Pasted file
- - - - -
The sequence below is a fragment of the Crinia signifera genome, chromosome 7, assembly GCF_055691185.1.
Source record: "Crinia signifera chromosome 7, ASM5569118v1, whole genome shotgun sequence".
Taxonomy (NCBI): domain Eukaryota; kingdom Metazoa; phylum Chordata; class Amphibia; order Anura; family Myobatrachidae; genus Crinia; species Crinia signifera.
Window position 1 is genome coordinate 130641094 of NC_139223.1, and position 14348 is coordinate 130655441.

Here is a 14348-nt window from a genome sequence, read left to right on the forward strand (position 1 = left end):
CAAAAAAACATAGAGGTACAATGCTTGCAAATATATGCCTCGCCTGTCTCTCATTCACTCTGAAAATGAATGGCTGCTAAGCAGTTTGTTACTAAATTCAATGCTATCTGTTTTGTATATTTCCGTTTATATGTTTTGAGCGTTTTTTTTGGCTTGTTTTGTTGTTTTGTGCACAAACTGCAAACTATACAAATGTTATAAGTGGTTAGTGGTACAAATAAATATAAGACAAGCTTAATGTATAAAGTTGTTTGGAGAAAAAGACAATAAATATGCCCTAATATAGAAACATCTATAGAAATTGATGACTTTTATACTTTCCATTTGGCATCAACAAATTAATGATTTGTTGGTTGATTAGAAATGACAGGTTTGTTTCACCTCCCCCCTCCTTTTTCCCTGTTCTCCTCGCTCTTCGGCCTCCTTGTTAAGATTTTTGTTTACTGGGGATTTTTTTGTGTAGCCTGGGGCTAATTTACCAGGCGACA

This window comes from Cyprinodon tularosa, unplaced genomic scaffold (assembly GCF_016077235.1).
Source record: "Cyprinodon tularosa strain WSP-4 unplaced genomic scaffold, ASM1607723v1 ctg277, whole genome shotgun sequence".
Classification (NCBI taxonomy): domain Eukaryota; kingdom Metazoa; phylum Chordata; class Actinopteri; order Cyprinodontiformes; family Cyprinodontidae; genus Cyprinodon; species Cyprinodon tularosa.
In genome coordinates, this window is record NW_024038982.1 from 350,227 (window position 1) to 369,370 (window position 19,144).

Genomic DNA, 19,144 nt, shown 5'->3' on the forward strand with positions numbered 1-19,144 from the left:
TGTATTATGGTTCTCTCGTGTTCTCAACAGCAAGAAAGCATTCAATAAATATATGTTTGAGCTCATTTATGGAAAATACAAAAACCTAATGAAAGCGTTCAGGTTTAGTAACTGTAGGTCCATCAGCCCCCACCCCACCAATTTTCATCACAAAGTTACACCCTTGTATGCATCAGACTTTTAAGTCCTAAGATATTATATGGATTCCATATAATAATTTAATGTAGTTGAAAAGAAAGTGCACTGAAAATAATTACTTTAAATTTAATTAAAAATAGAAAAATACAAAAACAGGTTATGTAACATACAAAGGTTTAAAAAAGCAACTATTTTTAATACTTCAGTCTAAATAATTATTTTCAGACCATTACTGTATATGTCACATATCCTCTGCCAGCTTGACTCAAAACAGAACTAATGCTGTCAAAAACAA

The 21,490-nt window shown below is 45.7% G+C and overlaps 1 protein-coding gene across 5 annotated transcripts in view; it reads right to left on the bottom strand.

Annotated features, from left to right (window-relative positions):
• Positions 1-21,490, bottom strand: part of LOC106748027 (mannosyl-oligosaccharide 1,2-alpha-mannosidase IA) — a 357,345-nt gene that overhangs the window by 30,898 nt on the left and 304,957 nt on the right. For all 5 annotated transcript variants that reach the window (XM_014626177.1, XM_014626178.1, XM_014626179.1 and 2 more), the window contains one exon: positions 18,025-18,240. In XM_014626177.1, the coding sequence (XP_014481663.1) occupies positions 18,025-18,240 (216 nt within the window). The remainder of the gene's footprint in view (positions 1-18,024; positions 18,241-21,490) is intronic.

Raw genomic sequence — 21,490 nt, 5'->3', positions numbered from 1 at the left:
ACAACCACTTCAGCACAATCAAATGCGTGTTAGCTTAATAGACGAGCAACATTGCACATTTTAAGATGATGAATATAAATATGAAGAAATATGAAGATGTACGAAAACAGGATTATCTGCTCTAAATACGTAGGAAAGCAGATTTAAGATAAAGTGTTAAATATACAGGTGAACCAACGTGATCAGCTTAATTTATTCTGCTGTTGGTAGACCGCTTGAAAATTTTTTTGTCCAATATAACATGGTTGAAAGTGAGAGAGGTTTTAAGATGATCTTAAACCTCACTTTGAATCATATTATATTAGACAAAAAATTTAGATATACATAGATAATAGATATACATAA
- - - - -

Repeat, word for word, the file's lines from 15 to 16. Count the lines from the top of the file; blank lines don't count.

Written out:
• Positions 1-21,490, bottom strand: part of LOC106748027 (mannosyl-oligosaccharide 1,2-alpha-mannosidase IA) — a 357,345-nt gene that overhangs the window by 30,898 nt on the left and 304,957 nt on the right. For all 5 annotated transcript variants that reach the window (XM_014626177.1, XM_014626178.1, XM_014626179.1 and 2 more), the window contains one exon: positions 18,025-18,240. In XM_014626177.1, the coding sequence (XP_014481663.1) occupies positions 18,025-18,240 (216 nt within the window). The remainder of the gene's footprint in view (positions 1-18,024; positions 18,241-21,490) is intronic.

Raw genomic sequence — 21,490 nt, 5'->3', positions numbered from 1 at the left: